Bone Marrow Biopsy

By Medically reviewed by hellodoktor

Definition

What is Bone Marrow Biopsy?

Bone marrow is the soft tissue that is inside most large bones. Bone marrow makes a lot of the body’s blood cells, including red blood cells, white blood cells, and platelets.

Stem cells within the bone marrow produce various blood cells. There are two main types of stem cells in bone marrow called myeloid and lymphoid cells.

Myeloid cells create red blood cells, white blood cells, and platelets. Lymphoid stem cells produce a specific type of white blood cell responsible for immunity.

Blood is made of different components and plays an important role in maintaining health. Bone marrow makes these components. Red blood cells play a vital role by carrying oxygen throughout the body. White blood cells, of which there are several different kinds, are important to help the body fight infection. Platelets help stop bleeding by helping blood to clot.

A bone marrow biopsy is a medical test that helps doctors check the health of blood cells.

Why is Bone Marrow Biopsy performed?

Your doctor may order a bone marrow biopsy if your blood tests show your levels of platelets, or white or red blood cells are too high or too low. A biopsy will help determine the cause of these abnormalities, which can include:

  • Anemia, or a low red blood cell count
  • Bone marrow diseases, such as myelofibrosis or myelodysplastic syndrome
  • Blood cell conditions, such as leukopenia, thrombocytopenia, or polycythemia
  • Cancers of the bone marrow or blood, such as leukemia or lymphomas
  • Hemochromatosis, a genetic disorder in which iron builds up in the blood
  • Infection or fever of unknown origin

These conditions can affect your blood cell production and the levels of your blood cell types.

Your doctor may also order a bone marrow test to see how far a disease has progressed, to determine the stage of a cancer, or to monitor the effects of a treatment.

Precaution/Warnings

What should I know before receiving Bone Marrow Biopsy?

As with any medical test, there are potential risks to a bone marrow biopsy, as well as reasons why the test may not be recommended.

The most common side effect of a bone marrow aspiration and biopsy is bleeding. This is uncommon overall (less than 1 percent) but is more likely to occur if a person’s platelet count is low. In this case, however, the benefits of a diagnosis may still outweigh any potential risk.

Infection (due to the opening in the skin where the needle enters) may also occur, especially in people who are at a greater risk of infection due to a reduced number of white blood cells. Persistent pain after the procedure may also occur for some people. These risks can be reduced by checking a complete blood count prior to the procedure.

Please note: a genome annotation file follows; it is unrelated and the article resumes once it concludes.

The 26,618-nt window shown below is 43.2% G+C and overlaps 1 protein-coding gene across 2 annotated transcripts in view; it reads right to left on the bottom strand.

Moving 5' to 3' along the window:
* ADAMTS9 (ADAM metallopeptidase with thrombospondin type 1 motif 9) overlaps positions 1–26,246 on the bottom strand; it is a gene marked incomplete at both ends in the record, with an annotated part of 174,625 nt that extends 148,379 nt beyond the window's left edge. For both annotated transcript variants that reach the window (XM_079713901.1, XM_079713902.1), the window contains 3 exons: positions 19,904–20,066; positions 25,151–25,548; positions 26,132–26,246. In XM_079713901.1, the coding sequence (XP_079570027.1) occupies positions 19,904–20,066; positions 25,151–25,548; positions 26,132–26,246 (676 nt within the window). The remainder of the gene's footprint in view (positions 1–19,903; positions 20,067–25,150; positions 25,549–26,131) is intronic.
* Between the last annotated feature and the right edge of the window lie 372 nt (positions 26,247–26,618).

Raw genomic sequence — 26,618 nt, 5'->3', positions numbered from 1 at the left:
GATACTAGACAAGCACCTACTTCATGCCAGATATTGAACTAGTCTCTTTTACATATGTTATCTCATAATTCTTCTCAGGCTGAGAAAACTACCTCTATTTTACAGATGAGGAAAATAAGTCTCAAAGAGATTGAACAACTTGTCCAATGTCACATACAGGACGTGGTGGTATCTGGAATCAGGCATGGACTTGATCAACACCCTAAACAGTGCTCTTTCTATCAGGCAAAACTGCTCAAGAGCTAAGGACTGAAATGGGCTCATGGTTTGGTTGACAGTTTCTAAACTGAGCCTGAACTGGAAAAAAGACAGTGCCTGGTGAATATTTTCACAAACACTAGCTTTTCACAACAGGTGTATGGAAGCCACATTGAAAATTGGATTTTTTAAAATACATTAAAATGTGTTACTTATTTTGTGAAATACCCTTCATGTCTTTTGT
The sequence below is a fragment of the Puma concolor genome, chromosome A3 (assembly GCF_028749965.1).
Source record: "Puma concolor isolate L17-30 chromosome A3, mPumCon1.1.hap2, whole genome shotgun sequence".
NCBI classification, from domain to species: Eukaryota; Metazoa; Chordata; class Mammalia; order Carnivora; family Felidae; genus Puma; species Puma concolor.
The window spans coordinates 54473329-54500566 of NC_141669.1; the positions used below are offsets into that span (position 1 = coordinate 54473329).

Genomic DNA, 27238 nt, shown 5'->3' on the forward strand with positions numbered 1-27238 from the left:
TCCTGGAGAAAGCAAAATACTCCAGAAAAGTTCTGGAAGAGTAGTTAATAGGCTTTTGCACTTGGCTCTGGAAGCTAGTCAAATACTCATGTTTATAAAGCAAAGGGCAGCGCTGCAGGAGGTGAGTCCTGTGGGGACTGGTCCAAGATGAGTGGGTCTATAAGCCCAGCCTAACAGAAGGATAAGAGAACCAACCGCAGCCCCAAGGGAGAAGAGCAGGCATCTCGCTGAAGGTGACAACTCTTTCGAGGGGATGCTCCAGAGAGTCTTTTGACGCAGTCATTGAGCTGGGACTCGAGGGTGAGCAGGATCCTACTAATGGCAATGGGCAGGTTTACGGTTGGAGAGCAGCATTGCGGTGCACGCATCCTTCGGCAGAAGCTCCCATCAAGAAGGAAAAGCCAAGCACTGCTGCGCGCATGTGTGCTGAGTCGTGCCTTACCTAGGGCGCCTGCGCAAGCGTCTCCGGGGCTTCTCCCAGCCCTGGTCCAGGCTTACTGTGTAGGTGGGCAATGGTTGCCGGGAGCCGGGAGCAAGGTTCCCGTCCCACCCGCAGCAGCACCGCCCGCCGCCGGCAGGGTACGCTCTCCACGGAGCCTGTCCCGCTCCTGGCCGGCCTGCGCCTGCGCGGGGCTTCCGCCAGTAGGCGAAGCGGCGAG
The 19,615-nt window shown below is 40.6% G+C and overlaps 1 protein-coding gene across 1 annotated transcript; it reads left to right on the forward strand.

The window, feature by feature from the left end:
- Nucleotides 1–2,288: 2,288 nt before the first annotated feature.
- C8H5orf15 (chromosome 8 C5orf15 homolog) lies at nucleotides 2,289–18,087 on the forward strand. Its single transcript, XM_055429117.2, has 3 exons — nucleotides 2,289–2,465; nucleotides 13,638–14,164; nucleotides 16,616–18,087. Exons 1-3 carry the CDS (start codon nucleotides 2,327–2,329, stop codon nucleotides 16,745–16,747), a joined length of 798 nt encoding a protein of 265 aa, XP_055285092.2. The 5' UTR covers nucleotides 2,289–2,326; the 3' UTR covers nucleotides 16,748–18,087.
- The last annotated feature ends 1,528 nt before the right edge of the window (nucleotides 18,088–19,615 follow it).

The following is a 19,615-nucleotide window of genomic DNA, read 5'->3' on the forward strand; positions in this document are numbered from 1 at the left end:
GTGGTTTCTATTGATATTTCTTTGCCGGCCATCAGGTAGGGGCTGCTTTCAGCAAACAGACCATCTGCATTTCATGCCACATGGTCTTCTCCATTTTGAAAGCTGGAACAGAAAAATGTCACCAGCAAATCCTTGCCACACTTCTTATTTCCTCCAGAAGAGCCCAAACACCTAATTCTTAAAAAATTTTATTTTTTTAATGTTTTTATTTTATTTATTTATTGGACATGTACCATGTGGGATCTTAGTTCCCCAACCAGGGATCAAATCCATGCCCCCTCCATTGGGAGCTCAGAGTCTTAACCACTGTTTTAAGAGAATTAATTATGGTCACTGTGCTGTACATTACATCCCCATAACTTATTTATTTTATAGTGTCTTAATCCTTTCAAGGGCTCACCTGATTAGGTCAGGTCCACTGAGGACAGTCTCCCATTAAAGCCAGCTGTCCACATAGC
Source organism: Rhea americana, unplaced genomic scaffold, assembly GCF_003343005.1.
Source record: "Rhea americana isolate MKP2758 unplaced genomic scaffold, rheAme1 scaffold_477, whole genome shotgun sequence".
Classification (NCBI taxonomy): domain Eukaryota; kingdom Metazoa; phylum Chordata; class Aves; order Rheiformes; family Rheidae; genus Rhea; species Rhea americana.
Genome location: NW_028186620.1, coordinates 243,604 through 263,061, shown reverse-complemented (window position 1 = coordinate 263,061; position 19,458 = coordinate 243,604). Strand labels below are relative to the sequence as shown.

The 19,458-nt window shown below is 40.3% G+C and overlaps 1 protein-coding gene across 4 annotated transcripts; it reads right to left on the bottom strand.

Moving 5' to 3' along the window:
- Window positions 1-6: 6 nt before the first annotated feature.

When a bone marrow aspiration is performed on the breastbone (sternum) there is a small risk of damage to nearby structures due to the close proximity of the heart and lungs.

There is also a small risk of side effects or an allergic reaction to the medications given to make you drowsy (or heavier sedation in children) or to the local anesthetic used to numb the site where the needle is placed.

In people who have a very low platelet count, the procedure may need to be delayed, or platelet transfusions may be given prior to the biopsy. For those who have a very low white blood cell count, the procedure may also be delayed, or medications may be given to increase counts before the test is done.

Process

How to prepare for Bone Marrow Biopsy?

Before the bone marrow biopsy, a health provider will ask questions to ensure the safest care. Preparing a list of questions and medical history can help speed the process.

The health provider will ask about medications or herbal treatments that can increase bleeding. Bone marrow biopsies carry a risk of bleeding.

Common pain relievers such as aspirin, ibuprofen, and naproxen can also increase bleeding. Anticoagulants or blood thinners such as heparin and warfarin also are known to increase bleeding risk.

The health provider will provide instructions about whether to continue taking medications or stop them before the procedure.